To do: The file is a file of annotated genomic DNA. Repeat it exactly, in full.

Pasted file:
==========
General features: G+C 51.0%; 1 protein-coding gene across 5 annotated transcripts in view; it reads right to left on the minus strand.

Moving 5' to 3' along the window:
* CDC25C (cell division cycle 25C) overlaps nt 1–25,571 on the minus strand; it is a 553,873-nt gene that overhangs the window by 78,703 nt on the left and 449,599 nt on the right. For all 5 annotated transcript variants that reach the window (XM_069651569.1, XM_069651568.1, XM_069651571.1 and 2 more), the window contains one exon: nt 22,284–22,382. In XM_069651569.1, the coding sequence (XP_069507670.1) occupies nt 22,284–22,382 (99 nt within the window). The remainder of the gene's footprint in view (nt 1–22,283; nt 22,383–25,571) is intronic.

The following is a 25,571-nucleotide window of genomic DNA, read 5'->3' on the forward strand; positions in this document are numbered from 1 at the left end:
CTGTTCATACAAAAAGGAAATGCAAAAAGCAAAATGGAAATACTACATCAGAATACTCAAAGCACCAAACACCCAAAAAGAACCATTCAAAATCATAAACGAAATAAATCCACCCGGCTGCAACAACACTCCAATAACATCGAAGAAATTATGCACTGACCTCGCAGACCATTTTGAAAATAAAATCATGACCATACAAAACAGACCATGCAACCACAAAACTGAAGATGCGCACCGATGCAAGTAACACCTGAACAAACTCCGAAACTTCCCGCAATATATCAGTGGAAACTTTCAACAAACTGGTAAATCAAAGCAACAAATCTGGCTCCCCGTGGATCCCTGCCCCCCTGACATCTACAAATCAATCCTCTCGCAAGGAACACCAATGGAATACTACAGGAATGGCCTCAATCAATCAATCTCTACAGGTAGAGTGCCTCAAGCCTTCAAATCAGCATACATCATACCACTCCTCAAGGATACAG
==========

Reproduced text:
General features: G+C 51.0%; 1 protein-coding gene across 5 annotated transcripts in view; it reads right to left on the minus strand.

Moving 5' to 3' along the window:
* CDC25C (cell division cycle 25C) overlaps nt 1–25,571 on the minus strand; it is a 553,873-nt gene that overhangs the window by 78,703 nt on the left and 449,599 nt on the right. For all 5 annotated transcript variants that reach the window (XM_069651569.1, XM_069651568.1, XM_069651571.1 and 2 more), the window contains one exon: nt 22,284–22,382. In XM_069651569.1, the coding sequence (XP_069507670.1) occupies nt 22,284–22,382 (99 nt within the window). The remainder of the gene's footprint in view (nt 1–22,283; nt 22,383–25,571) is intronic.

The following is a 25,571-nucleotide window of genomic DNA, read 5'->3' on the forward strand; positions in this document are numbered from 1 at the left end:
CTGTTCATACAAAAAGGAAATGCAAAAAGCAAAATGGAAATACTACATCAGAATACTCAAAGCACCAAACACCCAAAAAGAACCATTCAAAATCATAAACGAAATAAATCCACCCGGCTGCAACAACACTCCAATAACATCGAAGAAATTATGCACTGACCTCGCAGACCATTTTGAAAATAAAATCATGACCATACAAAACAGACCATGCAACCACAAAACTGAAGATGCGCACCGATGCAAGTAACACCTGAACAAACTCCGAAACTTCCCGCAATATATCAGTGGAAACTTTCAACAAACTGGTAAATCAAAGCAACAAATCTGGCTCCCCGTGGATCCCTGCCCCCCTGACATCTACAAATCAATCCTCTCGCAAGGAACACCAATGGAATACTACAGGAATGGCCTCAATCAATCAATCTCTACAGGTAGAGTGCCTCAAGCCTTCAAATCAGCATACATCATACCACTCCTCAAGGATACAG